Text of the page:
When Jacob Dawson trapped himself in his room for 14 hours, his YouTube subscribers held their breath, but they needn’t have worried; Jacob wasn’t alone, he had KeyShot to keep him company. Jacob set himself the challenge of sitting down, learning KeyShot from scratch, and producing his very first KeyShot render… without leaving the room until it was done. It’s safe to say that Jacob emerged from confinement safely, and triumphantly, with a new found love for KeyShot. We discussed the experience, his use of KeyShot, and what other challenges are on the horizon for this upcoming render artist.

Jacob Dawson

Jacob Dawson

Modeling software used: Fusion 360
YouTube Channel / Instagram

Tell me a bit about yourself and your prior experience in rendering?
I studied industrial design at University and while I was there I started a YouTube channel making videos about industrial design. My videos did quite well and it all grew from there. As for how I ended up with the idea of locking myself in a room to learn a skill format for a video – I had been trialing a new method of learning that states you can become good at any skill if you just put 20 hours of practice in. I had done this a few times previously with other skills, but thought “what if I made the process even more intense?” I’d been wanting to try KeyShot for quite a long time so I felt the time was right. I downloaded the program, locked myself in my room, and the rest is history.

Jacob Dawson

What was your prior knowledge of KeyShot rendering before starting this video?
Rendering was never a core part of my University curriculum, so the first time I came across it was through one of my fellow students who showed me these beautiful renders he had made and told me he had used KeyShot. At that stage I was just getting used to CAD, so I wasn’t really thinking about renders, but after seeing his work I was inspired to learn. After that, I began following Render Weekly who are avid fans of KeyShot and it all kind of spiraled from there. I was determined to try it out eventually and creating a video like this presented the perfect opportunity.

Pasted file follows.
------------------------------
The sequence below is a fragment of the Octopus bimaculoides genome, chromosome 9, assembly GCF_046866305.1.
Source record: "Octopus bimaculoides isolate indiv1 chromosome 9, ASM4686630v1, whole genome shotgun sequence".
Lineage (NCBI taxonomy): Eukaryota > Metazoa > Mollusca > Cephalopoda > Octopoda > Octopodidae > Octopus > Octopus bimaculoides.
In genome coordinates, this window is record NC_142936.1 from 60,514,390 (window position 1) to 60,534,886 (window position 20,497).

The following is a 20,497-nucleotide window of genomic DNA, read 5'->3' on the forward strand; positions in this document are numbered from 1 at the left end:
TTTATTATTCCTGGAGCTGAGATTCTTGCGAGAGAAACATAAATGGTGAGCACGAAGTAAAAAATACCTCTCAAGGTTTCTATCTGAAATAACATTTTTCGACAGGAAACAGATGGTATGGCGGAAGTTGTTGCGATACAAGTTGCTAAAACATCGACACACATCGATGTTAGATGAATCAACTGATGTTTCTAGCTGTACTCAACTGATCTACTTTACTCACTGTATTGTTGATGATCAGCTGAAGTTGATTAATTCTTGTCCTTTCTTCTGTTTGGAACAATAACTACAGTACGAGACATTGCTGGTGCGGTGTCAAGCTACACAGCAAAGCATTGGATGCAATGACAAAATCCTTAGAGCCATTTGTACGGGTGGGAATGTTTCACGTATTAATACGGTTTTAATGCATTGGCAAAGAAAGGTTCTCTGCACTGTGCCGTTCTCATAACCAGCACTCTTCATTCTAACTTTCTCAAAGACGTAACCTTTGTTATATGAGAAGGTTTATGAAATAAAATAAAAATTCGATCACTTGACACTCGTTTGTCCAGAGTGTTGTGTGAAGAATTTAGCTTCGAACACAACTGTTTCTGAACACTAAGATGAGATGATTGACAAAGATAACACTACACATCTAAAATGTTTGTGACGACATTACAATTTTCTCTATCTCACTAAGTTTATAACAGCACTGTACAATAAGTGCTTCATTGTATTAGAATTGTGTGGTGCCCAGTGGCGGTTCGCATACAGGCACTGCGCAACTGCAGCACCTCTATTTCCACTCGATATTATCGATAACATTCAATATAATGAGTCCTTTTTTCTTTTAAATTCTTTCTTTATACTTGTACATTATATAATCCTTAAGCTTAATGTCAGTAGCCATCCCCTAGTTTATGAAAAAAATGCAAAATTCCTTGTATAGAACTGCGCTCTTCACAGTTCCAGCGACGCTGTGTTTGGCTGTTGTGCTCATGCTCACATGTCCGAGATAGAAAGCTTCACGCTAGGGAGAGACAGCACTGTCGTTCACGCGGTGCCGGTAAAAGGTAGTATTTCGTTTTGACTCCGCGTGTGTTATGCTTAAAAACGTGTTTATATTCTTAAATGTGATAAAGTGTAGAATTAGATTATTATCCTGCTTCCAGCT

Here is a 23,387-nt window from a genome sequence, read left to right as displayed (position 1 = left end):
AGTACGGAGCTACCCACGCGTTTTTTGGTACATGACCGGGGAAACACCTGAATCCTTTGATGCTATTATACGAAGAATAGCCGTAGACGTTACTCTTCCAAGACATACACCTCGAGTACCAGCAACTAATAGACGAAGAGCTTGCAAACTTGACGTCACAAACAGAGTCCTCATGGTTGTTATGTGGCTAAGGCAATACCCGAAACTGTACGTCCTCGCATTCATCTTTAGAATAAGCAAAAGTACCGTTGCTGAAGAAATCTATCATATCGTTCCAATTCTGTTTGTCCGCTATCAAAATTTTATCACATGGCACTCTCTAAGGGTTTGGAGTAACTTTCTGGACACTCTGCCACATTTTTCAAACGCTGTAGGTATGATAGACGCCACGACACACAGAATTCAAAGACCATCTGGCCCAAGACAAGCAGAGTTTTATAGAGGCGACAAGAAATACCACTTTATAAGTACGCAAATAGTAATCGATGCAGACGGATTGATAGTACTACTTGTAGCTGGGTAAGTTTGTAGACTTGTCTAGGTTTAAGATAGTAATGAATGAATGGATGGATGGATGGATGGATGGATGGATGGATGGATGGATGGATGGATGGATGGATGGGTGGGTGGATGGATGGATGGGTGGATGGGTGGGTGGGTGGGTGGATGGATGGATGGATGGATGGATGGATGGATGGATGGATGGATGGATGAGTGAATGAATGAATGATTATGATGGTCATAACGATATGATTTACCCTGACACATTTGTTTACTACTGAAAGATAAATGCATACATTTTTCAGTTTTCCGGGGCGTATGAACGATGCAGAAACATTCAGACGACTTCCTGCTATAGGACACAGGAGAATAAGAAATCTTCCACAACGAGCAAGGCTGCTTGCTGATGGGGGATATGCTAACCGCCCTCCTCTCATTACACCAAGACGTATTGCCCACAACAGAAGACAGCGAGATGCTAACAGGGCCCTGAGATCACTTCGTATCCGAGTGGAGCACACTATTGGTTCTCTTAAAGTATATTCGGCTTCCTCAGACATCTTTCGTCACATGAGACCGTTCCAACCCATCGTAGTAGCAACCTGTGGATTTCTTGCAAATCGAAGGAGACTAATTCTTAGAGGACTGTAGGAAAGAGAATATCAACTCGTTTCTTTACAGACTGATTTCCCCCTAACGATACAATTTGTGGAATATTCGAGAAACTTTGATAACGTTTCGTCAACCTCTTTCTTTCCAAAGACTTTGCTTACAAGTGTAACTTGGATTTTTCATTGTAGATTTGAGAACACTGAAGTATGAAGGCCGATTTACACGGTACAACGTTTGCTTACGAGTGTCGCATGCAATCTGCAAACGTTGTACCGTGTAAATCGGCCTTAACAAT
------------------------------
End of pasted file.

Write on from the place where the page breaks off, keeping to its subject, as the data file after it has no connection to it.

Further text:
Jacob Dawson design KeyShot

Now that you’ve gone through this experience what would you recommend to anyone who is just getting started with using KeyShot?
I would stay start with the basics. Be sure to try and get an understanding of the workflow. A nice and easy way to get started is by going through the Getting Started tutorials on the Luxion website; they were a lifesaver (especially if you’re going to be playing around for a dedicated 14 hours)!

During this 14-hour process did you discover anything new about your own learning process?
I’m learning that I always try to overdo things, haha. I’ve recently shot another “lock myself in my room”, which I’m currently editing, where I’ve done the same thing – set my sights way too high. However, that doesn’t always work out so I’m trying to get better at keeping my expectation a bit more realistic. But one thing I have learned from doing these videos is how to tell good stories through video and I think that is a nice take away from all this.

A really great way of coming up with unique ideas is by combing two very different ideas that already exist and see what fresh thing they produce.”

What is the source of your creative ideas?
I’m quite a big fan of taking two very different ideas and combining them. A really great way of coming up with unique ideas is by combing two very different ideas that already exist and see what fresh thing they produce. That’s probably my go-to method. For this video, I was a bit desperate! I needed to find something that looks good visually but could be rendered quite easily by someone at my current skill level. By the end, I was really happy with my end result in the video.

What have you got coming up next?
My next video coming out is where I learned Figma completely different field, UX design, so I gave that a go and it went pretty well. Surprisingly it was a lot easier to learn – I thought I was gonna be trapped in there for much longer, but it only ended being around 8 hours.

Any final thoughts on this whole project?
I’m quite enjoying making these videos and learning how to use new software. I also think it’s cool that all these big companies like Luxion have these really great tutorials available to the public for free. But what I really want to get out of these videos is a sense of motivation for people. I think a lot of people feel when they see renders, like those done in KeyShot, that it takes months of dedicated training to learn how to it – but it doesn’t have to. I’m by no means a KeyShot master at all, but I want people to see that if you put in the effort you can definitely get to grips with it.